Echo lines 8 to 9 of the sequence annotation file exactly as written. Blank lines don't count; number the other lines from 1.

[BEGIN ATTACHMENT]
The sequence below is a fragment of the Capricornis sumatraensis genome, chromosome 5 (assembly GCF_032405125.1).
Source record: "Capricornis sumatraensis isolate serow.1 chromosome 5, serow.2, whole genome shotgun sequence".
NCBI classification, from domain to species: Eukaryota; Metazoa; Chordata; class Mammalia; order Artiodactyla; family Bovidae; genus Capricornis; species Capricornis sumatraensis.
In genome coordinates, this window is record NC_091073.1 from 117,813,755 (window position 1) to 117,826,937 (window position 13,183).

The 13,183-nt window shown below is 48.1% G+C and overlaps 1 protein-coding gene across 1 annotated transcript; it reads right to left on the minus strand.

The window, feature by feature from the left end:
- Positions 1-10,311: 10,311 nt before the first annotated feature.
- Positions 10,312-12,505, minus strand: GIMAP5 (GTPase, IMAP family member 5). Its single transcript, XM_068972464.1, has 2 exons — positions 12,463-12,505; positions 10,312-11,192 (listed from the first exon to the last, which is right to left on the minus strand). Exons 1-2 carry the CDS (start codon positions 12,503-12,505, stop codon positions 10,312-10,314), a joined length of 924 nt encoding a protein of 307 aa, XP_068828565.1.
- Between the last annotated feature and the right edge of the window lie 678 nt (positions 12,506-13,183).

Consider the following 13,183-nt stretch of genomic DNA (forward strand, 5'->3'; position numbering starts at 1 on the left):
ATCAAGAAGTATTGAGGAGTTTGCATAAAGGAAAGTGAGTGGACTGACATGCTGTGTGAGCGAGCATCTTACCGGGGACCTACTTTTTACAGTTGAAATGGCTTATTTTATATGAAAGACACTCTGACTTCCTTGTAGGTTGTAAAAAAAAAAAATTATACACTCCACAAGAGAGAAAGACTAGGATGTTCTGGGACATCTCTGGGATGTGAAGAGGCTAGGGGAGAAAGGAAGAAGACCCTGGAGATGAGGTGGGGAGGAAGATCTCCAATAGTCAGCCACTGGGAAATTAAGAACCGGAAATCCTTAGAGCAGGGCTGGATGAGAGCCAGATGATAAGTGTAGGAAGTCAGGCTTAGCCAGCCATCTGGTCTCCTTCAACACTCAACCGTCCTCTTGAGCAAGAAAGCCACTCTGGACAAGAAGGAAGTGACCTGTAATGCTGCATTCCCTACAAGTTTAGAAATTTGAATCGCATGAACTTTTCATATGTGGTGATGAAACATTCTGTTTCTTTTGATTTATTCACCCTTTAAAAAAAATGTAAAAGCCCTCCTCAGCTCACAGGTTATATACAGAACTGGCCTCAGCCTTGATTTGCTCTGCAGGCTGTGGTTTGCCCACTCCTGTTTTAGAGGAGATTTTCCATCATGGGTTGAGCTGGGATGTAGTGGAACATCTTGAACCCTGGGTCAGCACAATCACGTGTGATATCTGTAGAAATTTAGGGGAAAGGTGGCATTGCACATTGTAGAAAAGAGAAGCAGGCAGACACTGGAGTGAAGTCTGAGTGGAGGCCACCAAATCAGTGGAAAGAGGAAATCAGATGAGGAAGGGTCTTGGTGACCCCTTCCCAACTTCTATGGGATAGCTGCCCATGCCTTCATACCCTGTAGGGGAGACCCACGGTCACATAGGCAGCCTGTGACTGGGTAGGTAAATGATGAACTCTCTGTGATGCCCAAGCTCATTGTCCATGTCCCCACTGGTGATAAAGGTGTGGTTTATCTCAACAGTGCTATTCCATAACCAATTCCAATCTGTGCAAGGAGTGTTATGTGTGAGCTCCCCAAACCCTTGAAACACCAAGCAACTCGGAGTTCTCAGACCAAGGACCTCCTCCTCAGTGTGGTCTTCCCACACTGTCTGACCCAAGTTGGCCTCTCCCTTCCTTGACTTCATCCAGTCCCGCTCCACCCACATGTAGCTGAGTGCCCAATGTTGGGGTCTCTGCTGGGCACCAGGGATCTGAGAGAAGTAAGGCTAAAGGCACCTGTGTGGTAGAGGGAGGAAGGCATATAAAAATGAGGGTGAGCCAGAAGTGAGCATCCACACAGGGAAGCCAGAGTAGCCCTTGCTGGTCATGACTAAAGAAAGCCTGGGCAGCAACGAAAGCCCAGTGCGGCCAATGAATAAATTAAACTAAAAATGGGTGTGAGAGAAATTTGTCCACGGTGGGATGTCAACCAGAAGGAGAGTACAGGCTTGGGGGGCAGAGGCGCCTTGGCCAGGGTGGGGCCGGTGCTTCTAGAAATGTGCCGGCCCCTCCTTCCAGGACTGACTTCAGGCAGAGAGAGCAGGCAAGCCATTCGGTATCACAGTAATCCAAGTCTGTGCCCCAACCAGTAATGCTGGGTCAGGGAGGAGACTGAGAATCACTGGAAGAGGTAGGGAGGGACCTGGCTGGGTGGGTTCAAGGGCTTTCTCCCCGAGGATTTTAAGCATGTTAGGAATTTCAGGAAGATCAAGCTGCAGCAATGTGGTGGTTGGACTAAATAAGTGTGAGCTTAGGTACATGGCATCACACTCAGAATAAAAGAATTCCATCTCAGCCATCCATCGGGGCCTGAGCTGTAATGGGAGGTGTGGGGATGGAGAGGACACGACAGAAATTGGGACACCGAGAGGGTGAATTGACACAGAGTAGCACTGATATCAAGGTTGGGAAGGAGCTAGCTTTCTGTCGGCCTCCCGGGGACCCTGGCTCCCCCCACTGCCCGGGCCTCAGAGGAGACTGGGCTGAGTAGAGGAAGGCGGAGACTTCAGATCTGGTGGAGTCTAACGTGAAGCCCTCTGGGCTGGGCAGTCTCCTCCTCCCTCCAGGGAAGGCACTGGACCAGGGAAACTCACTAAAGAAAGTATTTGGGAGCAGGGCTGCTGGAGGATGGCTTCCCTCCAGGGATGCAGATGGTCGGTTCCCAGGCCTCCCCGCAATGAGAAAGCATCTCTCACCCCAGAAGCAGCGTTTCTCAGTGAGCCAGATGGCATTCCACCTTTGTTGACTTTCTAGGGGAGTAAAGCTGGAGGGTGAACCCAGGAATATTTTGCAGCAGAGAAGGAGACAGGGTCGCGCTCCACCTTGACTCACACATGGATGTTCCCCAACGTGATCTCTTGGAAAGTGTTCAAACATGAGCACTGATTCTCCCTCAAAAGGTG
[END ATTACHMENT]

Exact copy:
- Positions 10,312-12,505, minus strand: GIMAP5 (GTPase, IMAP family member 5). Its single transcript, XM_068972464.1, has 2 exons — positions 12,463-12,505; positions 10,312-11,192 (listed from the first exon to the last, which is right to left on the minus strand). Exons 1-2 carry the CDS (start codon positions 12,503-12,505, stop codon positions 10,312-10,314), a joined length of 924 nt encoding a protein of 307 aa, XP_068828565.1.
- Between the last annotated feature and the right edge of the window lie 678 nt (positions 12,506-13,183).